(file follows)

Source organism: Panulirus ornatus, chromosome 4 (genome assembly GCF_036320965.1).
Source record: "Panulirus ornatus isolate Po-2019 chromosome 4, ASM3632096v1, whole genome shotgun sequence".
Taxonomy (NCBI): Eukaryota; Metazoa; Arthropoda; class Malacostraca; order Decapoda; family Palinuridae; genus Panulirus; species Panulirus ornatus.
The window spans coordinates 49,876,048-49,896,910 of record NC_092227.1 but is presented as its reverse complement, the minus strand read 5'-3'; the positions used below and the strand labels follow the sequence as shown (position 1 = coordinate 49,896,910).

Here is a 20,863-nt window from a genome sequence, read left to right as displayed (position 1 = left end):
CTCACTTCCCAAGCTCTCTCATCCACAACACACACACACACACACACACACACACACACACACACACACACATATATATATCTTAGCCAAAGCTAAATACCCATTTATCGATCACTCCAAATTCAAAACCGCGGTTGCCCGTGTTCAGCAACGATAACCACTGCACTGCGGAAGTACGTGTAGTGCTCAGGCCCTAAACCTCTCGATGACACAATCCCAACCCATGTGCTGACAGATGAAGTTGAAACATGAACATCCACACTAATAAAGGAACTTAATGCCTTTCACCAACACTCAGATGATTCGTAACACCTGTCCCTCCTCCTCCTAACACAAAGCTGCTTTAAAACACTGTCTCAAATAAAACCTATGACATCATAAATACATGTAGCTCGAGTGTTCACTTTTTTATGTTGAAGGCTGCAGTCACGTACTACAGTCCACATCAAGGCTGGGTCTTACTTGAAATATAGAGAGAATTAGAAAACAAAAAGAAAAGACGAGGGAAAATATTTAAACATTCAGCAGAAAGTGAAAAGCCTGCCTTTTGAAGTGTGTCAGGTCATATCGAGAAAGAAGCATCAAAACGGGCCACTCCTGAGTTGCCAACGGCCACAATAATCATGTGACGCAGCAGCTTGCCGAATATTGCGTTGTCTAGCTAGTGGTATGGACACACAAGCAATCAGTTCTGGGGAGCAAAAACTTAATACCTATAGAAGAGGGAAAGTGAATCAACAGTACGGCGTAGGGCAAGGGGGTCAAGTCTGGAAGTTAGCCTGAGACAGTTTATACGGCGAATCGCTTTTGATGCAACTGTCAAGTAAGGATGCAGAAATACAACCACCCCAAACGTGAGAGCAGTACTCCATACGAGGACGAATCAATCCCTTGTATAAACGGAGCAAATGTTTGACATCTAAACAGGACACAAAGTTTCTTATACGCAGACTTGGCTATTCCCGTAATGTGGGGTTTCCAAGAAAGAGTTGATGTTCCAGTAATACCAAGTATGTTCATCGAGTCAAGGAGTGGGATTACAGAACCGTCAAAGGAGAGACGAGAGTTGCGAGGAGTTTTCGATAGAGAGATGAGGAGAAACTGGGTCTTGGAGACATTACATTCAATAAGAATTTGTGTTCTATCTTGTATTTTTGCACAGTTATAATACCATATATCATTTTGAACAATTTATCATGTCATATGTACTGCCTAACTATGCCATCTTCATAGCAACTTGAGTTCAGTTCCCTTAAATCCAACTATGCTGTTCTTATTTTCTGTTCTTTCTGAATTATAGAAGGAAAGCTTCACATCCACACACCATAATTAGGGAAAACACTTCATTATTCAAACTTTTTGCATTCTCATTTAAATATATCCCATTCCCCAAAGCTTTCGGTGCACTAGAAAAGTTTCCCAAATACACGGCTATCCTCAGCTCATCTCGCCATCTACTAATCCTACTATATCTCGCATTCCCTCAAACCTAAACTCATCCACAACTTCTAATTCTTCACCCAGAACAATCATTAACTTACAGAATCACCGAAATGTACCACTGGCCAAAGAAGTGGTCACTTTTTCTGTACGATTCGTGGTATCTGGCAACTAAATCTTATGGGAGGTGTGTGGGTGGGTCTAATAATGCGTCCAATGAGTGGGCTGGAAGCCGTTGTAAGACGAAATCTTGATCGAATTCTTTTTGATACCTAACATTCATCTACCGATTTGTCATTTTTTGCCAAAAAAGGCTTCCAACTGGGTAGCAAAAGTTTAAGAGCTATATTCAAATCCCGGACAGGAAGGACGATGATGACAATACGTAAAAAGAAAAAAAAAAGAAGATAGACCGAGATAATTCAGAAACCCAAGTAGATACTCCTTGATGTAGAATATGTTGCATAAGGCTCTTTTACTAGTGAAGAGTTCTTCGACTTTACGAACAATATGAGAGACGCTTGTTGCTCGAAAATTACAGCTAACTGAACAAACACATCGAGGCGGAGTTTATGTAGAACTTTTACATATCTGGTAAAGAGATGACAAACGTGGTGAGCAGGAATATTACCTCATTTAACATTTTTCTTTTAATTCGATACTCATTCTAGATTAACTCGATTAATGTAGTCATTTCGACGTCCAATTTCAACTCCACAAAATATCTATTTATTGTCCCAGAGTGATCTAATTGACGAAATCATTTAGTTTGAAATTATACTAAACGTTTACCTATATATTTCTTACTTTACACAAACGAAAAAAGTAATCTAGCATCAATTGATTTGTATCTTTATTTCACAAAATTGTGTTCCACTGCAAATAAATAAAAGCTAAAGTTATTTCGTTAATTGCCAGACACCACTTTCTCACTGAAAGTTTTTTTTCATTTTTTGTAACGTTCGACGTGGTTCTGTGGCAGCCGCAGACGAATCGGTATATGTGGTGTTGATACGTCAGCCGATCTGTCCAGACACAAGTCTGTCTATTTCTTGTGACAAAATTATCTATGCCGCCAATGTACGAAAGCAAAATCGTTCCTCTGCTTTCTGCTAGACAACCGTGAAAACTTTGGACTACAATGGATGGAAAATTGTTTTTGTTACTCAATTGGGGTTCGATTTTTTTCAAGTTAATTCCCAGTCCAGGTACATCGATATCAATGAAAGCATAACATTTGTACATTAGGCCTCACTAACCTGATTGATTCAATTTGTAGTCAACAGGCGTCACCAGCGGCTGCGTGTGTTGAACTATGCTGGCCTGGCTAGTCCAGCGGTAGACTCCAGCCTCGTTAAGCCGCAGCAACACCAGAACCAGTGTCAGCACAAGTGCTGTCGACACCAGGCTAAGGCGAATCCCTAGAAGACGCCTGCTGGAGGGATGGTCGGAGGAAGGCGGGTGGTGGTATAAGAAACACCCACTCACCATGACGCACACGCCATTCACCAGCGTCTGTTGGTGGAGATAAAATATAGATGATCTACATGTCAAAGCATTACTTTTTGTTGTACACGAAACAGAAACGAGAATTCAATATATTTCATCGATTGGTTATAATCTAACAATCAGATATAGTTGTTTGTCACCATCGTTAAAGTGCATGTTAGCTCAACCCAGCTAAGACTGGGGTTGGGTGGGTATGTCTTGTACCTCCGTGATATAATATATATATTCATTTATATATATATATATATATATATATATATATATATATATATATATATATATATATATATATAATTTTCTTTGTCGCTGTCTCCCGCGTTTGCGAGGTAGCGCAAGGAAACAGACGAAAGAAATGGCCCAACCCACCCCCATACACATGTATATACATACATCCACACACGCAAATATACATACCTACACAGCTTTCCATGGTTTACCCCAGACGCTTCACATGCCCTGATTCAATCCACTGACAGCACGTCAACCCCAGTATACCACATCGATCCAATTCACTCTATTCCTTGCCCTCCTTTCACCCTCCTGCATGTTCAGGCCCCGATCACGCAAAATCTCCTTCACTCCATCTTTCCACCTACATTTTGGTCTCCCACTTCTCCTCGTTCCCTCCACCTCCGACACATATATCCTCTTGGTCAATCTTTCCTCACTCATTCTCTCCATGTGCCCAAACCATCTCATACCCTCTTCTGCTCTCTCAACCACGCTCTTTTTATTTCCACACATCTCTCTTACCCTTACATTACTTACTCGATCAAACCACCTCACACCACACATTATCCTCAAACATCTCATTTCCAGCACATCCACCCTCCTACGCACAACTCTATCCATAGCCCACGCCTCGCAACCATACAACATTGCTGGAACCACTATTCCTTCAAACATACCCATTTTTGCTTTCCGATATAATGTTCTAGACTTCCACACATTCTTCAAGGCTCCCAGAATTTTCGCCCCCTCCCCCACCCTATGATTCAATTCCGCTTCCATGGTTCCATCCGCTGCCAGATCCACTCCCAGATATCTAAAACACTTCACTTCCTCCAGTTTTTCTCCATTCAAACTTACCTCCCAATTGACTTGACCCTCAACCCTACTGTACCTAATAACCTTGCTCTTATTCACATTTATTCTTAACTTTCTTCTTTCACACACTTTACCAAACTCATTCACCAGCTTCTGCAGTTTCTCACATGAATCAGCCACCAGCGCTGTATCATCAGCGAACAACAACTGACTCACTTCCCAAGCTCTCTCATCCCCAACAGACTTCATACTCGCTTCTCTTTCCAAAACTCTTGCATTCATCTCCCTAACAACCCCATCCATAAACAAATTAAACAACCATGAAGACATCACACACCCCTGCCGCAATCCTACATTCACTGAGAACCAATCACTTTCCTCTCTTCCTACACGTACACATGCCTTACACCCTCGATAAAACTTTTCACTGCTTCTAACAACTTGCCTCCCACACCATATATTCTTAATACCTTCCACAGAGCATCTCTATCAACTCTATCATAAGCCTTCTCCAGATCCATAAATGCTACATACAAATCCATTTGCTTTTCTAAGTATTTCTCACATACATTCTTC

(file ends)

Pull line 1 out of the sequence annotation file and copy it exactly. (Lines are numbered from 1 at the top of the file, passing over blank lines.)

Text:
Source organism: Panulirus ornatus, chromosome 4 (genome assembly GCF_036320965.1).